The National SUP/Windsurf Festival will offer the opportunity to get on the water whatever the weather.
Many will have never tried a SUP so with all the demo kit available now is the chance to have a bash – you never know you may even enjoy it!
If you need any more inspiration then check out this short interview with Anthony Crook. He had no previous watersports experience but grabbed a paddle and board for the first time last year and is now out on the water regularly.
What made you decide to try SUP?
Two things really, firstly knowing someone who had the equipment and the charity to let me have a go. I would also like to fly a commercial airliner but I don’t have any mates who will let me. I have lived in Portsmouth for four years and decided that as I live so close to one of the best playgrounds – the sea – I may as well go and play.
How easy did you find SUP to learn?
I used to skate and mess around with balance sports until I broke my arm. This meant I had a grounding in what it’s like to stand on something less stable than the floor so when I was handed a SUP I took to it like a duck to water and was paddling around in no time. It really is one of the easiest watersports to learn.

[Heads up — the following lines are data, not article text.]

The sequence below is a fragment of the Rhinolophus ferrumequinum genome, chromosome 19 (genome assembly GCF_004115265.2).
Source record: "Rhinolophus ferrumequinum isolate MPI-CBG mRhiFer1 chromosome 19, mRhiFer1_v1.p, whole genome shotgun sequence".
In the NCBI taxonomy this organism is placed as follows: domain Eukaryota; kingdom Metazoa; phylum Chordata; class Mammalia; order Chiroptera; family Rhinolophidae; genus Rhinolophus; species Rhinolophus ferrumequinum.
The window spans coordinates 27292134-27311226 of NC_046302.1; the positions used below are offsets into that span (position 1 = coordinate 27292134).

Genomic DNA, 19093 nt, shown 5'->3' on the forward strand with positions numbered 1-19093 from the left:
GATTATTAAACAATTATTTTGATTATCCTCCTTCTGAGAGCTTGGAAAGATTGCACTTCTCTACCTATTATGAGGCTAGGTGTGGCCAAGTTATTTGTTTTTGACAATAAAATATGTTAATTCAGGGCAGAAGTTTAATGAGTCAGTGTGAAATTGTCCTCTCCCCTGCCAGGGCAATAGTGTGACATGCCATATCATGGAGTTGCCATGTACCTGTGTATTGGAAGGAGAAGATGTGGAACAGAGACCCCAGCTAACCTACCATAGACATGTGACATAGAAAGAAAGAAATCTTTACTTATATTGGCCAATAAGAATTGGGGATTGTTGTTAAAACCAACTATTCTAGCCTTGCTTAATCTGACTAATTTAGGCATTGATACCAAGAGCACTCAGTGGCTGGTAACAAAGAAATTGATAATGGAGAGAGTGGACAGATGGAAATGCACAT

What part of SUP do you most enjoy?
The best part of SUP is the flexibility. I have paddled around Chichester Harbour and had a relaxing ‘stroll’ on the water whilst chatting all the way. The next time I was out was off Hayling sea front catching waves. There aren’t many sports that offer that level of variety.
How often do you paddle?
As often as possible. I have a gym membership but I work in an office all day so if I have the opportunity to get out in the fresh air and not into another air-conditioned building I’ll take it.
What type of conditions do you most enjoy?
Ha, warm conditions ideally! I have been out in early December for a bit of flat water but I have to admit I really didn’t want to fall in.
Waves are definitely the most fun you can have on a SUP but as they are inconsistent I think you have to learn to love all aspects of SUP.
Why does SUP appeal?
SUP vs prone surfing has always appealed more because of where I live. Down on the south coast of the UK I can’t rely on there being perfect waves every time I want to go out so having a paddle means I can move around and get to where the waves are and catch more of them. I’m also in favour of anything that means I spend less time actually in the water which can get quite cold in the winter.
What part of the National SUP Festival are you looking forward to?
I have typically been going out with people I already know. We do chat to people on the beach but there is no substitute for having a drink with like-minded paddlers and getting to really know them. And the party looks like it should go off!
In the last few weeks Tony has also started to windsurf and is well on the way to becoming a fully-fledged UK waterman.
The two sports offer perfect synergy and is why the National SUP/Wind Fest is a great platform for visitors to try something new.
Words and pics – Tez Plavenieks